@ MG, You have answered your own plea, ride the 38L! Stop consolidation is a wrong answer to a misunderstood problem. If the route in question has MANY longer segment riders like the 38/L then the correct strategy is to run more Ls fewer locals. If you ride the 14, you may see a dozen or more riders board/alight every block, many clutching shopping bags/herding children. They NEED the closest possible stops. OTOH, running more 14L/14X will improve the ride for those going further. The object is to tailor the service to many different rider patterns, NOT to make all riders tailor their trips to a one size fits all mistake.
    As for the other classic mgmt whine “no one uses that stop” if true, then NO ONE will either be there intending to board or signal to alight–no foul.

  • david vartanoff

    A further word about security. Wash DC policy for many years has been drivers are instructed NOT to confront fare evaders. There is a button on the farebox “No Fare Paid”. Security personnel check the buses at end of run in the barn to see which routes they should blitz w/plainclothes officers. The point is to protect the driver from potential violence and leave thug suppression to those hired and trained for the task.

  • Nick

    These ideas have been out there for awhile. Why hasn’t the MTA made marginal changes to improve service over the years? It’s almost like management didn’t care.

    Here’s more backwoods service that mangagement would have noticed if they rode the busses:

    -Bus stops which are in talking distance of each other. Ride the 23 or the 48 line and you’ll see what I mean.

    -A nonsensical ban on folding bikes.

  • @david, I like that idea with DC, but then you’d have to get the cops to do their job – best of luck with that.

    However, SOME stop consolidation is needed. Yes, walking an extra block is going to be a pain for some people, but there are more then several examples of stops on the same block. There really is no excuse for that.

  • Sasha

    @mikesonn: Regarding low-floor buses and hills, until recently I lived right on the 35 and rode it often. All the buses on this route were replaced a year or two ago with low-floor buses, and they do fine going over the hill from Eureka Valley to Noe Valley, and then up the hill to Diamond Heights. The only problems I’ve ever experienced with hills and buses in SF have been on the 24 heading up Castro St. between 24th and 20th — sometimes the bike rack on the bus scrapes the road just past an intersection, which I’m guessing is at least in part due to the fact that those buses are so incredibly overloaded with people during commute hours.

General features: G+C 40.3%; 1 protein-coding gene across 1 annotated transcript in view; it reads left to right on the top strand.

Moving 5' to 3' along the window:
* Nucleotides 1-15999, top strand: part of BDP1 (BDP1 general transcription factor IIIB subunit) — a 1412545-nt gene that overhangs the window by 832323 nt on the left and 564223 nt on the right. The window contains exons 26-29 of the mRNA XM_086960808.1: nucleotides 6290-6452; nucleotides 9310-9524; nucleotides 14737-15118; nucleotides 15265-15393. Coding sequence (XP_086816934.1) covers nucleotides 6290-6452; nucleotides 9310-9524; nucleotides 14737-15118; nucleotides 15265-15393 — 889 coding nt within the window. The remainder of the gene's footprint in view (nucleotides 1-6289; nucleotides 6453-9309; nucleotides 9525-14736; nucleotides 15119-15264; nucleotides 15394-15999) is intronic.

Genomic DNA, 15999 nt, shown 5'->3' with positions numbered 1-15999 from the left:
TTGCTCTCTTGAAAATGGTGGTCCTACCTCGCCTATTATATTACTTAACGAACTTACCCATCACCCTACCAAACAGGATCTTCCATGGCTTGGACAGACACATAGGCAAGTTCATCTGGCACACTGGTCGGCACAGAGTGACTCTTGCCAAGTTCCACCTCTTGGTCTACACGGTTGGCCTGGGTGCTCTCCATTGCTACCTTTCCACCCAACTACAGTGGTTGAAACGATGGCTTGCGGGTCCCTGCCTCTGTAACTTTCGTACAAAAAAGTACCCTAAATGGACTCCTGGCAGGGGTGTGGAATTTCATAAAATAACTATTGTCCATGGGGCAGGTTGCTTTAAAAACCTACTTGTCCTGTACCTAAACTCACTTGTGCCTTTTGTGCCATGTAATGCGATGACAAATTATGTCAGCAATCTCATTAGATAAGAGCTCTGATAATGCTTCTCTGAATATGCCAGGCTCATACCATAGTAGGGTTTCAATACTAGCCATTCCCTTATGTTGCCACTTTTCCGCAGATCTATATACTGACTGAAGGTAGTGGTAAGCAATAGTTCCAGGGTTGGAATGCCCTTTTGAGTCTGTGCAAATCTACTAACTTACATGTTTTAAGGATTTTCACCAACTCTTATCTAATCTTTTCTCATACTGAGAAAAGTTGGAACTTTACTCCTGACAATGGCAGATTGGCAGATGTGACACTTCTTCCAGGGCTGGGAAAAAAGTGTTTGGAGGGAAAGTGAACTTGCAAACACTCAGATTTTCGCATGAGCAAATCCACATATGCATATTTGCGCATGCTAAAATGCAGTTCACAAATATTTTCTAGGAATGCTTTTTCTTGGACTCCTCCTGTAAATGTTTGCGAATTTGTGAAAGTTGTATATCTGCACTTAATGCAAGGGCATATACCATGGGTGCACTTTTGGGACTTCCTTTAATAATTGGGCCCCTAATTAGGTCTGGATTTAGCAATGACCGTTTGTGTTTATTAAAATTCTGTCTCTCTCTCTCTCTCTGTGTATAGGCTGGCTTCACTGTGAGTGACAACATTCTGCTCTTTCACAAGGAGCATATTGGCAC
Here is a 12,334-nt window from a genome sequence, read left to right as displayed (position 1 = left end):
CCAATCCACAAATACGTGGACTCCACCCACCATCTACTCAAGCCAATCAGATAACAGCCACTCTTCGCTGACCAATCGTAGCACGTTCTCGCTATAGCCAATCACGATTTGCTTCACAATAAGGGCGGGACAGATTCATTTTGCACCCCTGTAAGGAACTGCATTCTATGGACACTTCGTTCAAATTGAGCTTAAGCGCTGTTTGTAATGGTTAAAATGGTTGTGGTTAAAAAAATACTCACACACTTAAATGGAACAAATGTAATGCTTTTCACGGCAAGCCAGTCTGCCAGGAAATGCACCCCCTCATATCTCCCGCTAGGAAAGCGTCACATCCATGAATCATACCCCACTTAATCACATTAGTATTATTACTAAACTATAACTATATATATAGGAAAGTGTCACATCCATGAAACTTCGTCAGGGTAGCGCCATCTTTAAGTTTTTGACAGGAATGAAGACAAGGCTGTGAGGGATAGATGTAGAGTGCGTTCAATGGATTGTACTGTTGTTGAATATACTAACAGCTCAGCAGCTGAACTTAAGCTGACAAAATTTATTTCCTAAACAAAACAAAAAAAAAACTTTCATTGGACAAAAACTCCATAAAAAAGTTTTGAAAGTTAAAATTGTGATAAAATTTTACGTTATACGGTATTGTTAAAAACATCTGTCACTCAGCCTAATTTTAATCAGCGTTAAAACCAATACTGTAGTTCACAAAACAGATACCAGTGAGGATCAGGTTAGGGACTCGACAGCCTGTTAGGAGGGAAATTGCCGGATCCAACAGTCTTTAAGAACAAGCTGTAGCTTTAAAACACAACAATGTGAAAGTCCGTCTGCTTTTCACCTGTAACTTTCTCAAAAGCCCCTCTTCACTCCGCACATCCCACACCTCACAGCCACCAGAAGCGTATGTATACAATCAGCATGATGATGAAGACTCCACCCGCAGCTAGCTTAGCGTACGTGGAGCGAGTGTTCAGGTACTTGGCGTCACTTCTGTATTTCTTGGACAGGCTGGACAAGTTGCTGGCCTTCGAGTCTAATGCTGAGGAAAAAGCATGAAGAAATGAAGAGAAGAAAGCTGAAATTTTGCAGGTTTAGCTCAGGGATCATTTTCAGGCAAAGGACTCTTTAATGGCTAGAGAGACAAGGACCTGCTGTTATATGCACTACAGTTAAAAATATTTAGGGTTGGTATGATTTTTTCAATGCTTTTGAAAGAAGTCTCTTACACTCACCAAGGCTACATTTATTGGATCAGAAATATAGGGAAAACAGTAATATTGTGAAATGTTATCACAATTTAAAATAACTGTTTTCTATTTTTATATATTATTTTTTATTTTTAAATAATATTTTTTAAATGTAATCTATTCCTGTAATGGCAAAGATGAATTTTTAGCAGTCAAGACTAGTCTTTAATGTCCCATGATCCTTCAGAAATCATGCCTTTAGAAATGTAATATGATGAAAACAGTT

• Thanks Sasha! Then we have no excuse not to have them.

  • Alex

    @Andy I expect that ticket machines would speed things up quite a bit. Unfortunately the ticket machines that MUNI has tend to be out of service more often than not. In fact, I’d argue that the most confusing thing about the ticket machines is determining whether or not they’re actually working.

    At SFSU, I think it would make sense for there to be ticket machines at the bus stops as well as the rail platform. The 28 and 29 certainly see enough folks board @ SFSU to justify some small improvements.

    @mike Perhaps. But we’ve got no excuse for buying the ones that we did. The ventilation is atrocious, the rear doors are apparently still confusing

    @David As has been pointed out, some of these stops are simply way too close together. Sometimes for good reasons, sometimes not. On the L, off the top of my head:

    15th Ave. There’s a non revenue stop inbound on Taraval, then a revenue stop on 15th at Taraval, and then another revenue stop on 15th at Ulloa. Outbound it’s the same deal (stop on Ulloa @ 15th, then 15th @ Ulloa, then 15th @ Taraval). With a bit of willpower two of those stops could easily be rendered unnecessary.

    22nd/23rd/24th Ave. Yuck. Outbound there’s the stop at 22nd, then at 23rd, then the non-revenue stop at 24th. At 23rd there’s a wheelchair platform, and a small island that only extends as far as the 1st car. Because the island is there, the signage on the street indicates that vehicles are allowed to pass the LRVs… which makes offboarding the second car precarious at best. Inbound is about as bad with a stop at 24th, non-revenue stop at 23rd, and a wheelchair platform about halfway towards 24th that puts two car trains smack in the middle of the intersection. Perhaps the stops at 23rd should be removed, parking b/t 22nd and 23rd eliminated (or moved to 23-24), and both islands moved to the 22-23rd block.

    Yeah, it’s tricky to come up with a better solution, but designs like these absolutely slow down the system and present safety problems with minimal benefit. I agree that if you regularly have 10-12 people at a given bus stop, it’s being put to good use. However, there are a number of L stops west of 19th that rarely see more than five people waiting even during rush hour. Or how about the 28? Stopping every block in the Sunset typically results in one or two people getting off at most stops, and a whole bunch at the major transfer points.